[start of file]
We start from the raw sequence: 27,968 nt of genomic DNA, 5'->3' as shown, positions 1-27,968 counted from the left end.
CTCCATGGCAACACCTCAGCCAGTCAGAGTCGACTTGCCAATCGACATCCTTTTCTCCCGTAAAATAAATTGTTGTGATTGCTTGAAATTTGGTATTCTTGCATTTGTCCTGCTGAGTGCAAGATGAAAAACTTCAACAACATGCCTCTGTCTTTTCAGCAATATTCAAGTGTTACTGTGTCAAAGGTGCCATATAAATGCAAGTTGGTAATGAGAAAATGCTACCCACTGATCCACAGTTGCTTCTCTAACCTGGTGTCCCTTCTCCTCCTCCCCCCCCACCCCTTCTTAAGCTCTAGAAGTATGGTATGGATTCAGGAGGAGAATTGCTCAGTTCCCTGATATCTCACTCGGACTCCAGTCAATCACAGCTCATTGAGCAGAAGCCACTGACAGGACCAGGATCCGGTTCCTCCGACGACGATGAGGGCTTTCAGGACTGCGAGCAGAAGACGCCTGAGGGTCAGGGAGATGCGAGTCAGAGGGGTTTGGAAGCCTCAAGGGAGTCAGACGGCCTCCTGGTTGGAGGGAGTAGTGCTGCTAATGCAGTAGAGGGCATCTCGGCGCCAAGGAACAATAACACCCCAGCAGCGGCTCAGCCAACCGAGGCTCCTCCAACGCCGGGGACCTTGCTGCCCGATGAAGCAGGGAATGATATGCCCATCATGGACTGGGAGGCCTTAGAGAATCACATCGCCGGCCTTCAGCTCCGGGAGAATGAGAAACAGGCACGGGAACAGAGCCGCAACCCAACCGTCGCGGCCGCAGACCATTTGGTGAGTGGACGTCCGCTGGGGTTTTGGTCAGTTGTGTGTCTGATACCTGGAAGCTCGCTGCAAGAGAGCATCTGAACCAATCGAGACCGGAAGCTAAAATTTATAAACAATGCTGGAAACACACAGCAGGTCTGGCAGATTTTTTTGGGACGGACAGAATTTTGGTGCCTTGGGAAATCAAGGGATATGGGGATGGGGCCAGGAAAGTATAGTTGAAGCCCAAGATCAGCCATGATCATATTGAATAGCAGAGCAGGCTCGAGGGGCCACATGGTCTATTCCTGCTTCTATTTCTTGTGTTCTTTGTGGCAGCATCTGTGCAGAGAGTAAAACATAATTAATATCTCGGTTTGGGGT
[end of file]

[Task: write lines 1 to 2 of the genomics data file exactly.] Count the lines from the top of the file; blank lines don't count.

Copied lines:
We start from the raw sequence: 27,968 nt of genomic DNA, 5'->3' as shown, positions 1-27,968 counted from the left end.
CTCCATGGCAACACCTCAGCCAGTCAGAGTCGACTTGCCAATCGACATCCTTTTCTCCCGTAAAATAAATTGTTGTGATTGCTTGAAATTTGGTATTCTTGCATTTGTCCTGCTGAGTGCAAGATGAAAAACTTCAACAACATGCCTCTGTCTTTTCAGCAATATTCAAGTGTTACTGTGTCAAAGGTGCCATATAAATGCAAGTTGGTAATGAGAAAATGCTACCCACTGATCCACAGTTGCTTCTCTAACCTGGTGTCCCTTCTCCTCCTCCCCCCCCACCCCTTCTTAAGCTCTAGAAGTATGGTATGGATTCAGGAGGAGAATTGCTCAGTTCCCTGATATCTCACTCGGACTCCAGTCAATCACAGCTCATTGAGCAGAAGCCACTGACAGGACCAGGATCCGGTTCCTCCGACGACGATGAGGGCTTTCAGGACTGCGAGCAGAAGACGCCTGAGGGTCAGGGAGATGCGAGTCAGAGGGGTTTGGAAGCCTCAAGGGAGTCAGACGGCCTCCTGGTTGGAGGGAGTAGTGCTGCTAATGCAGTAGAGGGCATCTCGGCGCCAAGGAACAATAACACCCCAGCAGCGGCTCAGCCAACCGAGGCTCCTCCAACGCCGGGGACCTTGCTGCCCGATGAAGCAGGGAATGATATGCCCATCATGGACTGGGAGGCCTTAGAGAATCACATCGCCGGCCTTCAGCTCCGGGAGAATGAGAAACAGGCACGGGAACAGAGCCGCAACCCAACCGTCGCGGCCGCAGACCATTTGGTGAGTGGACGTCCGCTGGGGTTTTGGTCAGTTGTGTGTCTGATACCTGGAAGCTCGCTGCAAGAGAGCATCTGAACCAATCGAGACCGGAAGCTAAAATTTATAAACAATGCTGGAAACACACAGCAGGTCTGGCAGATTTTTTTGGGACGGACAGAATTTTGGTGCCTTGGGAAATCAAGGGATATGGGGATGGGGCCAGGAAAGTATAGTTGAAGCCCAAGATCAGCCATGATCATATTGAATAGCAGAGCAGGCTCGAGGGGCCACATGGTCTATTCCTGCTTCTATTTCTTGTGTTCTTTGTGGCAGCATCTGTGCAGAGAGTAAAACATAATTAATATCTCGGTTTGGGGT